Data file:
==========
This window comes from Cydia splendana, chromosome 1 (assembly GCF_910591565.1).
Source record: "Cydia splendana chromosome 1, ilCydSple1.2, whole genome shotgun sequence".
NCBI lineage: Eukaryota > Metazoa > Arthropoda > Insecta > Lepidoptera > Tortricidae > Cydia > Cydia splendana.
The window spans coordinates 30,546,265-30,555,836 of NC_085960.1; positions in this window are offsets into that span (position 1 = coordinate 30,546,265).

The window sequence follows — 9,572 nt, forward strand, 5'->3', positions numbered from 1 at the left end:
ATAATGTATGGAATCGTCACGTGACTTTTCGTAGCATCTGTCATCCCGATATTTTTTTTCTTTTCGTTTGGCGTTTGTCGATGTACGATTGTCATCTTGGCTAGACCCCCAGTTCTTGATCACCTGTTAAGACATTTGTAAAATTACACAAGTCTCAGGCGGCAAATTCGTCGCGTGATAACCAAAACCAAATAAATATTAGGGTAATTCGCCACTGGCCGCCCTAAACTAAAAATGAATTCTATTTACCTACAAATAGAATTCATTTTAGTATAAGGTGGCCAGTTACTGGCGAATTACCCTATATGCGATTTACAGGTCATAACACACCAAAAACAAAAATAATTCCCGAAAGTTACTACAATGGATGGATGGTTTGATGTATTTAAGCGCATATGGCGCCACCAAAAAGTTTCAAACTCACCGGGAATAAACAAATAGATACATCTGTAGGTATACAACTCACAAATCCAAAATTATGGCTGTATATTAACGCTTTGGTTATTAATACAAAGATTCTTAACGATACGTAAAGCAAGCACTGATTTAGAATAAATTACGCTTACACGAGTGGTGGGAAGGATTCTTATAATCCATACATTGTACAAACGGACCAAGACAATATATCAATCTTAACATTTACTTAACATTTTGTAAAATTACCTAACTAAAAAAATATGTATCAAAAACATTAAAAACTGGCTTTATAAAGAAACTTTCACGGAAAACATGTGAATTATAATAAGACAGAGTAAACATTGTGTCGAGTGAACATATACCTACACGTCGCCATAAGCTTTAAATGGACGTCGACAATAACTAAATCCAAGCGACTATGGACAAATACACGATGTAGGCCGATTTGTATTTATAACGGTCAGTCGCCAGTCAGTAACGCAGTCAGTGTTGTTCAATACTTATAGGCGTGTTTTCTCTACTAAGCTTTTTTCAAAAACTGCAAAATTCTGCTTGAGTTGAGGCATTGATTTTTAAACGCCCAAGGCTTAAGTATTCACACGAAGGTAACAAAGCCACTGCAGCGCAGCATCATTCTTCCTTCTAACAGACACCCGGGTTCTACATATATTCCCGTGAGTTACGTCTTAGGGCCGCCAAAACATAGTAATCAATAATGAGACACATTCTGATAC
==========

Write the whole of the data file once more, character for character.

This window comes from Cydia splendana, chromosome 1 (assembly GCF_910591565.1).
Source record: "Cydia splendana chromosome 1, ilCydSple1.2, whole genome shotgun sequence".
NCBI lineage: Eukaryota > Metazoa > Arthropoda > Insecta > Lepidoptera > Tortricidae > Cydia > Cydia splendana.
The window spans coordinates 30,546,265-30,555,836 of NC_085960.1; positions in this window are offsets into that span (position 1 = coordinate 30,546,265).

The window sequence follows — 9,572 nt, forward strand, 5'->3', positions numbered from 1 at the left end:
ATAATGTATGGAATCGTCACGTGACTTTTCGTAGCATCTGTCATCCCGATATTTTTTTTCTTTTCGTTTGGCGTTTGTCGATGTACGATTGTCATCTTGGCTAGACCCCCAGTTCTTGATCACCTGTTAAGACATTTGTAAAATTACACAAGTCTCAGGCGGCAAATTCGTCGCGTGATAACCAAAACCAAATAAATATTAGGGTAATTCGCCACTGGCCGCCCTAAACTAAAAATGAATTCTATTTACCTACAAATAGAATTCATTTTAGTATAAGGTGGCCAGTTACTGGCGAATTACCCTATATGCGATTTACAGGTCATAACACACCAAAAACAAAAATAATTCCCGAAAGTTACTACAATGGATGGATGGTTTGATGTATTTAAGCGCATATGGCGCCACCAAAAAGTTTCAAACTCACCGGGAATAAACAAATAGATACATCTGTAGGTATACAACTCACAAATCCAAAATTATGGCTGTATATTAACGCTTTGGTTATTAATACAAAGATTCTTAACGATACGTAAAGCAAGCACTGATTTAGAATAAATTACGCTTACACGAGTGGTGGGAAGGATTCTTATAATCCATACATTGTACAAACGGACCAAGACAATATATCAATCTTAACATTTACTTAACATTTTGTAAAATTACCTAACTAAAAAAATATGTATCAAAAACATTAAAAACTGGCTTTATAAAGAAACTTTCACGGAAAACATGTGAATTATAATAAGACAGAGTAAACATTGTGTCGAGTGAACATATACCTACACGTCGCCATAAGCTTTAAATGGACGTCGACAATAACTAAATCCAAGCGACTATGGACAAATACACGATGTAGGCCGATTTGTATTTATAACGGTCAGTCGCCAGTCAGTAACGCAGTCAGTGTTGTTCAATACTTATAGGCGTGTTTTCTCTACTAAGCTTTTTTCAAAAACTGCAAAATTCTGCTTGAGTTGAGGCATTGATTTTTAAACGCCCAAGGCTTAAGTATTCACACGAAGGTAACAAAGCCACTGCAGCGCAGCATCATTCTTCCTTCTAACAGACACCCGGGTTCTACATATATTCCCGTGAGTTACGTCTTAGGGCCGCCAAAACATAGTAATCAATAATGAGACACATTCTGATAC